A trick to choosing healthy food is to read the label. Sugar hides in all kinds of food, like salad dressing, bread and spaghetti sauce. If your kids shop with you, have them help look for the best choices.



    Sleep is important for everyone, especially kids. At night, while they sleep, hormones are released that they need to develop.  Enough sleep helps keep the body and immune system strong in puberty and in the future.


    It’s not just about feeling grumpy or dozing off in school, lack of sleep hurts school work and lowers the metabolism. It also makes us hungry and more likely to eat junk food!


    Did you know?

    Sleep is the #1 way to reduce belly fat (#2 is lower stress, #3 is healthy eating & exercise).

    Avoid TV, computers and phones at least hour before bed. Light, especially blue light, wakes up the brain and changes hormones.

    Is her bedroom ready for sleep?

    Keep it cool, quiet, and dark. You can even try eye shades or blackout curtains, then let in sunlight in the morning to help  wake up. Avoid watching TV or playing with electronics in bed.


    A night-time routine can help her make and stick to healthy  sleeping habits. Set a regular bedtime and stick to quiet, calm activities before bed. A bath, brushing teeth and reading together are good choices.

    Limit sleep interruptions from late night trips to the bathroom and bad dreams by avoiding drinks and meals close to bedtime.



    Talk it out!

    During puberty, emotions are stronger. Studies show that pre-teen and teen brains react differently than adults. Take time to calmly talk things through.


    Stress can trigger hormones and speed up her development.  And as her body changes, that can cause stress, too. Luckily, there are ways that we can help her control how she responds to the changes and stress.


    Limit media exposure.  Help her self-image by talking about how girls & women look on tv, internet and magazines.


    What are kids saying?

    Most girls care what others think and say. If she has a cell phone, watch for abuse or bullying. Try to monitor her use of the internet. Learn what bullying is and how to prevent or stop it.

    Girls that develop early can be uncomfortable with their bodies, feel different and get attention they don't want or like. Find her books, enlist her doctor/nurse and talk to her about peer pressure. Focus on what she can understand--remember her body and brain may not be at the same stage.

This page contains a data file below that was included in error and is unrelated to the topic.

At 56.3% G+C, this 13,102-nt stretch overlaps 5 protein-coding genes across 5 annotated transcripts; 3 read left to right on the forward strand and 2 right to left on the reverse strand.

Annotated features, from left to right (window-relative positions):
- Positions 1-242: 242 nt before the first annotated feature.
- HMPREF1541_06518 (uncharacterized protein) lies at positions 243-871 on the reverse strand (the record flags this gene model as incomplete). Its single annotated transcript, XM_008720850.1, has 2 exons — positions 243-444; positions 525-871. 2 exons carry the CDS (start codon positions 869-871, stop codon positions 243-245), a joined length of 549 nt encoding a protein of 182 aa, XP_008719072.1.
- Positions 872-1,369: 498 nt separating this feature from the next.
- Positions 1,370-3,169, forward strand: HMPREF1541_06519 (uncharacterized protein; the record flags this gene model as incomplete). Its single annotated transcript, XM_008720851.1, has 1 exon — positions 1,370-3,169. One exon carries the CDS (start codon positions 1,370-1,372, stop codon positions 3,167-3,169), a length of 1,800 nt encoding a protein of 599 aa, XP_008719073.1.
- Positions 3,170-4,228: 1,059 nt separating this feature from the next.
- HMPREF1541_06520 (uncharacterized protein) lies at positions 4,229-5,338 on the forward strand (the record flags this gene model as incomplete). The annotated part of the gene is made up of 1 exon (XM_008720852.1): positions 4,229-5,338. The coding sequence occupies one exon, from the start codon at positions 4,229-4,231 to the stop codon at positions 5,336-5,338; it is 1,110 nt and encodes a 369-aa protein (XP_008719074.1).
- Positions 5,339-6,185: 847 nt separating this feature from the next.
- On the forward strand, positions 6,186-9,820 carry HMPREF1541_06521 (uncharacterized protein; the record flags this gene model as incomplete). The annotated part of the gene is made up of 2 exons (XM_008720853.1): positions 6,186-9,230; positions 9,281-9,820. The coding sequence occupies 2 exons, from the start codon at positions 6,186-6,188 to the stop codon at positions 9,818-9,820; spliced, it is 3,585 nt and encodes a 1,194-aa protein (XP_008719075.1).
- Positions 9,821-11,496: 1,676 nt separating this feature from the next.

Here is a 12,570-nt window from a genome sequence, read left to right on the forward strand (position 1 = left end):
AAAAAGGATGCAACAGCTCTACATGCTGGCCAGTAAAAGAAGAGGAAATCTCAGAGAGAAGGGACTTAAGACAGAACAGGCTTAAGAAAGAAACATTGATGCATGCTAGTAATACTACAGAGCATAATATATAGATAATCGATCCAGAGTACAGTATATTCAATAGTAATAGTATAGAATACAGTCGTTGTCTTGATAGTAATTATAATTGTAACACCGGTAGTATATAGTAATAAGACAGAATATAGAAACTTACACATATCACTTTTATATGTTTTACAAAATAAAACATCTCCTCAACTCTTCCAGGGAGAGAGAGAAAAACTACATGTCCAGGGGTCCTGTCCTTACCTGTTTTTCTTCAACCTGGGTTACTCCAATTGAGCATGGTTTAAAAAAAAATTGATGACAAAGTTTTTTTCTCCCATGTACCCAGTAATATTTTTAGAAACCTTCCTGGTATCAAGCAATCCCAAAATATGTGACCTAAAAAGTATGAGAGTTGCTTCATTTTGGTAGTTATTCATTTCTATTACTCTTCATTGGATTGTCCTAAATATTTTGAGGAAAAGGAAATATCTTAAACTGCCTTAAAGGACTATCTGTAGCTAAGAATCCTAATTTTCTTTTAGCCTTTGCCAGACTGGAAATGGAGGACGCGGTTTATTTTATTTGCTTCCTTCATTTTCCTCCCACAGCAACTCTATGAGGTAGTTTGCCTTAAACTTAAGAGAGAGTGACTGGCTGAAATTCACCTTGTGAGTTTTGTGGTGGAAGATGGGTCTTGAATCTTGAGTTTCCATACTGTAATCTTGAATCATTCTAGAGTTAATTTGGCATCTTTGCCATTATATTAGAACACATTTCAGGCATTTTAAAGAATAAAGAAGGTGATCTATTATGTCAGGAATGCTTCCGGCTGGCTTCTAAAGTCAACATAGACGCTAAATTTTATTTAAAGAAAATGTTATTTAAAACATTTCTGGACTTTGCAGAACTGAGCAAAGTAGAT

Instead of telling her she is pretty, focus on what she does and praise her efforts whether she gets an ‘A’ or wins or not.  Use words like strong and healthy; ‘You were such a good friend today,’ ‘You were brave to tell me how mad you were,’ ‘I like how you stand up for yourself,’ "I’m proud of how hard you studied for that test."

    You can be a role model!

    There are lots of healthy things we can all do cope with our stress.

    • exercise
    • draw or color (not just for kids!)
    • stretching or yoga
    • quiet time or meditation
    • take a nap
    • read a book



    Choose fresh and frozen foods

    Limit canned, processed and prepared foods.  Cook more from scratch.

    Kids' hormones are more active as they develop. Things around them have chemicals that get into their bodies and act like some of those hormones. Studies show that chemicals can speed up, slow down or change their development. And most have never been tested to see if they are safe or not! Here are some ideas for avoiding some chemicals we know cause problems.


    Do you have a yard or garden?

    Do you have bugs in your home, yard or garden? Get rid of them safely.

    LEARN HOW »»

    Stay or get smoke-free

    Smoking in homes and cars makes it harder for kids (and you!) to breathe. You can lower risk of asthma, ear problems and infections by making your home and vehicles smoke-free. There is free help to quit smoking.

    help is here »»

    Some produce has fewer pesticides and some lotions are healthier. Find out which are the best (lowest) scoring foods and beauty products on this smartphone app!


    Use sunscreens safely: avoid chemical-based sunscreens and vitamin A. Or save money: cover up or stay in the shade.


    Many products have scents or fragrance. While they may smell good, these hidden chemicals are absorbed into the blood though our skin and our lungs. They can cause allergies, weight gain and affect your child's development. Avoid perfumes, air fresheners, dryer sheets and scented detergents.


    Don't carry a cell phone in your bra.



    This guide was produced with support from the Avon Breast Cancer Crusade.

    Based on the book The New Puberty: How to Navigate Early Development in Today’s Girls by Louise Greenspan, MD and Julianna Deardorff, PhD.

    Conceived of and produced by Catherine Thomsen with support from Rose Barlow and consultant Kelly Wagman.

    Thanks to creative partners: Dallas Drotz, Drotz Design; Paul Kuroda, Paul Kuroda Photography; and Ian Walker, Hurricane Images, Inc.

    Special thanks to CYGNET Study Youth Advisory Board members: Ke’Ara S, Maya S-L, Rachael C, Rachel S-L, Shelby A and Susan K, and to mom, Janie H.